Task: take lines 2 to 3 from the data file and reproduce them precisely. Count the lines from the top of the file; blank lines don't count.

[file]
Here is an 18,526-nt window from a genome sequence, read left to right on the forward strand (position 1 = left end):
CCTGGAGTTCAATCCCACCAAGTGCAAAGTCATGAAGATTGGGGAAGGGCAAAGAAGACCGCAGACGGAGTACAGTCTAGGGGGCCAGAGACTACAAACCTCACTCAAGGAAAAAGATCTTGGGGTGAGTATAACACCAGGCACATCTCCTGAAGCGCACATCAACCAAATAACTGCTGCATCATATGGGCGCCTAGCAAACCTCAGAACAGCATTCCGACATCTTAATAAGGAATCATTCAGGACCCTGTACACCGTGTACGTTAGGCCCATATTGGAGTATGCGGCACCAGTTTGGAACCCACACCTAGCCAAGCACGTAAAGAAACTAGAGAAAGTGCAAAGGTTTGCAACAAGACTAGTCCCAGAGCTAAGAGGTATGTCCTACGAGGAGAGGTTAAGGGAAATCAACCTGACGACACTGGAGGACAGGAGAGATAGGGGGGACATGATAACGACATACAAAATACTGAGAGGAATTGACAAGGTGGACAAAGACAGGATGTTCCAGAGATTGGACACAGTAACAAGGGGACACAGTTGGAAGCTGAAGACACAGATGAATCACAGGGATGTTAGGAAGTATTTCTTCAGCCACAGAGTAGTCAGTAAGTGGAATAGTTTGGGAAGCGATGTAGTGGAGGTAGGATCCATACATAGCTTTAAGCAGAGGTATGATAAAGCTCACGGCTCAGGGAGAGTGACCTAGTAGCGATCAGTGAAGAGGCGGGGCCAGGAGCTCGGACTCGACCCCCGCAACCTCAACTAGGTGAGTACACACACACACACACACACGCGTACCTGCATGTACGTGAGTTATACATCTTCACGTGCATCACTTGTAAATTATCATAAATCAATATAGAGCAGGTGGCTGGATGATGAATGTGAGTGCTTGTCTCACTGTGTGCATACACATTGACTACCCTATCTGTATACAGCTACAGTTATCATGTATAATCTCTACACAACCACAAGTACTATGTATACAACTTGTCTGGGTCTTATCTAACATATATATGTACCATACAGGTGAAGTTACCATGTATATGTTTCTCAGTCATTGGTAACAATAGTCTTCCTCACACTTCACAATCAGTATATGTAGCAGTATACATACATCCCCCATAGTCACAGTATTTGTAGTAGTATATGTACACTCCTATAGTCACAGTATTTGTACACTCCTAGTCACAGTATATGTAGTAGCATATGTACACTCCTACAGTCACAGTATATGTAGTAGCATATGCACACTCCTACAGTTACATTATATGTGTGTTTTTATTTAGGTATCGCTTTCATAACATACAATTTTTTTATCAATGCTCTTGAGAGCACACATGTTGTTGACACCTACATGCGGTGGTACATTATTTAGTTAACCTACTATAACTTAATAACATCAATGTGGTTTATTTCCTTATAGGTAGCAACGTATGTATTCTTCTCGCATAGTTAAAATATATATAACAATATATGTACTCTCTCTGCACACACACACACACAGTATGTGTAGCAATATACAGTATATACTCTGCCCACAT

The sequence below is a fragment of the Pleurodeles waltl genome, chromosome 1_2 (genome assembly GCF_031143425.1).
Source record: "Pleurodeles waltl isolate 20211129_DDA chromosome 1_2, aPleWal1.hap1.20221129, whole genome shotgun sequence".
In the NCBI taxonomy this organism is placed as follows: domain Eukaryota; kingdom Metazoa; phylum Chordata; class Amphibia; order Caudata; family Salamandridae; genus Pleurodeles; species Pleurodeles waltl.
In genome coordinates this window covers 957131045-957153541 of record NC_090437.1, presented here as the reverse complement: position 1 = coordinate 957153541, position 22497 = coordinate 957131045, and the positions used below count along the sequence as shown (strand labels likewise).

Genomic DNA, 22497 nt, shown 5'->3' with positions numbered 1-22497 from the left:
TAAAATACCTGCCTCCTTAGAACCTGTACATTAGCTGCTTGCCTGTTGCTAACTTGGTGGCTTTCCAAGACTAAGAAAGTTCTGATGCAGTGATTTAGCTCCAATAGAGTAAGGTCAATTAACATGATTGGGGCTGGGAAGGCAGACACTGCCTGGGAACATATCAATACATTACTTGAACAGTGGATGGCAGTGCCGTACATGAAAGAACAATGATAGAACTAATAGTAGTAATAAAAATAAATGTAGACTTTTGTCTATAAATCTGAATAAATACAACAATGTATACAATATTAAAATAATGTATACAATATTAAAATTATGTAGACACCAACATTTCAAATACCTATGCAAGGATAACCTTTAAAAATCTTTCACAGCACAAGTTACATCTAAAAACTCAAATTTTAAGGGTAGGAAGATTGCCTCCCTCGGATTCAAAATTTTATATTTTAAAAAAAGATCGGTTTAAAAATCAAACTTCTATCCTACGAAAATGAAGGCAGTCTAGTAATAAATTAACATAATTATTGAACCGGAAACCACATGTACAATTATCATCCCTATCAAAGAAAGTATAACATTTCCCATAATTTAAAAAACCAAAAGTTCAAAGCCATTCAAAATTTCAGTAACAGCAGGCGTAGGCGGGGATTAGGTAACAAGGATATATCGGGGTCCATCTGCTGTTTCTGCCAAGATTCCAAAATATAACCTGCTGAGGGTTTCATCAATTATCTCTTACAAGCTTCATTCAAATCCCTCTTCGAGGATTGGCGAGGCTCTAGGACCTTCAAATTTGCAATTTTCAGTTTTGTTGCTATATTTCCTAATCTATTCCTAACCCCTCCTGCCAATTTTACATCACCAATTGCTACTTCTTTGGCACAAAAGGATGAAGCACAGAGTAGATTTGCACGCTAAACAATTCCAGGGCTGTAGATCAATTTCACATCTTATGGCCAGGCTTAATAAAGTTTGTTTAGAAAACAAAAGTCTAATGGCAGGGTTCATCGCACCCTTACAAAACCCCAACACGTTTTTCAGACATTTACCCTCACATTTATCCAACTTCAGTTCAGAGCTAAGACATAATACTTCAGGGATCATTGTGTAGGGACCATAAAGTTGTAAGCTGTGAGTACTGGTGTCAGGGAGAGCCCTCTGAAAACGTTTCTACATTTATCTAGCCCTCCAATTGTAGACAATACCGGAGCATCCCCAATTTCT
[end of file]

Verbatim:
CCTGGAGTTCAATCCCACCAAGTGCAAAGTCATGAAGATTGGGGAAGGGCAAAGAAGACCGCAGACGGAGTACAGTCTAGGGGGCCAGAGACTACAAACCTCACTCAAGGAAAAAGATCTTGGGGTGAGTATAACACCAGGCACATCTCCTGAAGCGCACATCAACCAAATAACTGCTGCATCATATGGGCGCCTAGCAAACCTCAGAACAGCATTCCGACATCTTAATAAGGAATCATTCAGGACCCTGTACACCGTGTACGTTAGGCCCATATTGGAGTATGCGGCACCAGTTTGGAACCCACACCTAGCCAAGCACGTAAAGAAACTAGAGAAAGTGCAAAGGTTTGCAACAAGACTAGTCCCAGAGCTAAGAGGTATGTCCTACGAGGAGAGGTTAAGGGAAATCAACCTGACGACACTGGAGGACAGGAGAGATAGGGGGGACATGATAACGACATACAAAATACTGAGAGGAATTGACAAGGTGGACAAAGACAGGATGTTCCAGAGATTGGACACAGTAACAAGGGGACACAGTTGGAAGCTGAAGACACAGATGAATCACAGGGATGTTAGGAAGTATTTCTTCAGCCACAGAGTAGTCAGTAAGTGGAATAGTTTGGGAAGCGATGTAGTGGAGGTAGGATCCATACATAGCTTTAAGCAGAGGTATGATAAAGCTCACGGCTCAGGGAGAGTGACCTAGTAGCGATCAGTGAAGAGGCGGGGCCAGGAGCTCGGACTCGACCCCCGCAACCTCAACTAGGTGAGTACACACACACACACACACACGCGTACCTGCATGTACGTGAGTTATACATCTTCACGTGCATCACTTGTAAATTATCATAAATCAATATAGAGCAGGTGGCTGGATGATGAATGTGAGTGCTTGTCTCACTGTGTGCATACACATTGACTACCCTATCTGTATACAGCTACAGTTATCATGTATAATCTCTACACAACCACAAGTACTATGTATACAACTTGTCTGGGTCTTATCTAACATATATATGTACCATACAGGTGAAGTTACCATGTATATGTTTCTCAGTCATTGGTAACAATAGTCTTCCTCACACTTCACAATCAGTATATGTAGCAGTATACATACATCCCCCATAGTCACAGTATTTGTAGTAGTATATGTACACTCCTATAGTCACAGTATTTGTACACTCCTAGTCACAGTATATGTAGTAGCATATGTACACTCCTACAGTCACAGTATATGTAGTAGCATATGCACACTCCTACAGTTACATTATATGTGTGTTTTTATTTAGGTATCGCTTTCATAACATACAATTTTTTTATCAATGCTCTTGAGAGCACACATGTTGTTGACACCTACATGCGGTGGTACATTATTTAGTTAACCTACTATAACTTAATAACATCAATGTGGTTTATTTCCTTATAGGTAGCAACGTATGTATTCTTCTCGCATAGTTAAAATATATATAACAATATATGTACTCTCTCTGCACACACACACACACAGTATGTGTAGCAATATACAGTATATACTCTGCCCACAT

The sequence below is a fragment of the Pleurodeles waltl genome, chromosome 1_2 (genome assembly GCF_031143425.1).